Imparing The Gilded Bronze Statues Of Hercules : A Comparison Of The Roman Figures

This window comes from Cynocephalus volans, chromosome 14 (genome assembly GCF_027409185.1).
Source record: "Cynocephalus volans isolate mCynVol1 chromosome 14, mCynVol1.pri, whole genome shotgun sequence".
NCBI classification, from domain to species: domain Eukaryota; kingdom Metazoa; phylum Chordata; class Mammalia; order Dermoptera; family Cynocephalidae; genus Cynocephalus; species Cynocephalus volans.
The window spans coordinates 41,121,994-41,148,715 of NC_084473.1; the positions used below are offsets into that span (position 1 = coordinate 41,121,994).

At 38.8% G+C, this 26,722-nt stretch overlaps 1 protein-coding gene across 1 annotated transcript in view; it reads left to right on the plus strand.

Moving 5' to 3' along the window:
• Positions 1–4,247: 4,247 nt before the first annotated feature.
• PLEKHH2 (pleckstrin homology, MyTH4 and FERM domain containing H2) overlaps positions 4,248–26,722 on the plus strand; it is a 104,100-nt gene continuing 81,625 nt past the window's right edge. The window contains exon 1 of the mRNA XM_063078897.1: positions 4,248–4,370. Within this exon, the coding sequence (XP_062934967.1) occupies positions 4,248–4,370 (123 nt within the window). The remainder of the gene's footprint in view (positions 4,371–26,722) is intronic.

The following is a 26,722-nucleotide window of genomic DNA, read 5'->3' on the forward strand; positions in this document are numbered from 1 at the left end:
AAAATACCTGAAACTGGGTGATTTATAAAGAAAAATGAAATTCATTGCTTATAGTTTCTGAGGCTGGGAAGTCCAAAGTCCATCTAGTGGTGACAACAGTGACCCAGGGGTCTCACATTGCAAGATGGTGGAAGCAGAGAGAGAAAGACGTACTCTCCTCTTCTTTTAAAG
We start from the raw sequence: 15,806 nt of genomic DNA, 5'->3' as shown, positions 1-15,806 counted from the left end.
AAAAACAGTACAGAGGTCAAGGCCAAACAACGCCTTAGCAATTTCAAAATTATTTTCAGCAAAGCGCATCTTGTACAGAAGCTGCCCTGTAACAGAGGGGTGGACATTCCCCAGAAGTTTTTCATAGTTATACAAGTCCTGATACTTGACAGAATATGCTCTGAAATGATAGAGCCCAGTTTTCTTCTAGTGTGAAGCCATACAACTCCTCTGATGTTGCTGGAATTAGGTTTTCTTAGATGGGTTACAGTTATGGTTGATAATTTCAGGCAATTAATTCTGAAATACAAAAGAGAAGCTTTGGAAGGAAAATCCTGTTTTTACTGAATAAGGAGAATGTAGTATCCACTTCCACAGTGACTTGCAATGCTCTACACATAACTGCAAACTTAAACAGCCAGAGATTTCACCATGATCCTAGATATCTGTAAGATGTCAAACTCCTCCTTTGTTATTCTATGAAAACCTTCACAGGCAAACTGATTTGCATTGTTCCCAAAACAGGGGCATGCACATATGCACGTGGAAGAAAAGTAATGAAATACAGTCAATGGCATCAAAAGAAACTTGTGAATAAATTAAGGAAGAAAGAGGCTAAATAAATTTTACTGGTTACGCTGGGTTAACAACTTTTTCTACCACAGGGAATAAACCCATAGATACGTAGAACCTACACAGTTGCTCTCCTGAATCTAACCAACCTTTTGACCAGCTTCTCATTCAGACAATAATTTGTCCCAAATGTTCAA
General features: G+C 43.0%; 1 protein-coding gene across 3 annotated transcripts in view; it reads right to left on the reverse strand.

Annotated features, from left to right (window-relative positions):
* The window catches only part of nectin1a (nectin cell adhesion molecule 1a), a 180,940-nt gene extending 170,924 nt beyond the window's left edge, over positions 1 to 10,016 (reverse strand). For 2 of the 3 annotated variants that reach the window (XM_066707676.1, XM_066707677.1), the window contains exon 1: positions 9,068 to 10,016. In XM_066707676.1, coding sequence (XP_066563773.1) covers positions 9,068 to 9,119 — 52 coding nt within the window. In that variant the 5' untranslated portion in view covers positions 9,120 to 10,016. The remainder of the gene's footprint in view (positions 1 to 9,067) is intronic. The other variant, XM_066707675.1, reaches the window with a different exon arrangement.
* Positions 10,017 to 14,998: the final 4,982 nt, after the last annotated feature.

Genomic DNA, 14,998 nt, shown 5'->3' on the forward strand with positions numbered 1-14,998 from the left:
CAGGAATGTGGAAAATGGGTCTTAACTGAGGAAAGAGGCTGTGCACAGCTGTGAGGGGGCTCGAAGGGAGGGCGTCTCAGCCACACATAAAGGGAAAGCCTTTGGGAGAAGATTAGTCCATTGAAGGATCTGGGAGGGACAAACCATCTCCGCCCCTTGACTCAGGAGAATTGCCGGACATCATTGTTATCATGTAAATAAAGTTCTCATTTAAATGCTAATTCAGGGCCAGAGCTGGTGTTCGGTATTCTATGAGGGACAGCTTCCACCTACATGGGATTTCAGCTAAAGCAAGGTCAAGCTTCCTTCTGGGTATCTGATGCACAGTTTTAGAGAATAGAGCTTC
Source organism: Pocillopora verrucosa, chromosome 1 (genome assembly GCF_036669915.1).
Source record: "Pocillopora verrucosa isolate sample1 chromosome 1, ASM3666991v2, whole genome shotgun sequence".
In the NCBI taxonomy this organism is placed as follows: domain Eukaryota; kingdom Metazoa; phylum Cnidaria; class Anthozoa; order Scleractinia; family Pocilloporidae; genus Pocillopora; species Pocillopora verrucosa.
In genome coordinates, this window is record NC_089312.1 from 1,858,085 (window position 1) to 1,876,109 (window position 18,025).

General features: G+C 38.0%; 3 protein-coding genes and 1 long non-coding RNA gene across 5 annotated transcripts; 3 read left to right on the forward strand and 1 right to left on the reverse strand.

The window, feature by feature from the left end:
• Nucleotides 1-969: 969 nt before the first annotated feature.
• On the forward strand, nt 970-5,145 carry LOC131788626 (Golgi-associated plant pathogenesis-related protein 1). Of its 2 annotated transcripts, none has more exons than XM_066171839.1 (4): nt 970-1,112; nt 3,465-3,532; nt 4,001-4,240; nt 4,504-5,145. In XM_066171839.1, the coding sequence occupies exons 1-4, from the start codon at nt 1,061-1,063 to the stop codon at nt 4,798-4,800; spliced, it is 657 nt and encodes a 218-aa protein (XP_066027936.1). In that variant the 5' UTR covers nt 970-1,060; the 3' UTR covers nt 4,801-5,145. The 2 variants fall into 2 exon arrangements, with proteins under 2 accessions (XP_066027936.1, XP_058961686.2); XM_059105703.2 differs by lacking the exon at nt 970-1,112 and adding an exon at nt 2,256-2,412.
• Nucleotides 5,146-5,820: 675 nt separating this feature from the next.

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In this paper I will be analyzing the gilded bronze statues of Hercules (from greek Herakles) created in the 2nd century BCE in dedication to demigod’s accomplishments. While the two sculptures are extremely similar, they yield minor differences that can easily distinct one from the other. Hercules was regarded as the strongest greek hero there is, but despite his unparalleled strength appeared to be a regular human. While both statues remained in Rome, one statue was found at the Forum Boarium, the other was buried under tiles at the Theatre of Pompey with the inscriptions “FCS” short for fulgor conditum summanium, meaning it had been struck by lightning. Despite being a product of Roman sculpture, they were based around Greek models from the 4th century BCE. After its creation it was displayed at the Forum Boarium in Rome for most of its existence, Romans claim that it is also where the cattle market took place. In his right hand he yields a club, his distinctive symbol alongside the Lion skin. Its also important to highlight the fact that the statue found at the forum he does not have a lion skin hanging from his forearm, whereas the one found at the Theatre of Pompey he does. The Nemean Lion skin was the fruit of his first labour composed of three tasks. First he had to shoot an arrow at the beast and determine the speed at which it strikes the beast given the angle of elevation and the distance. Second, using a set of polygons to stack tiles block off the cave mouths

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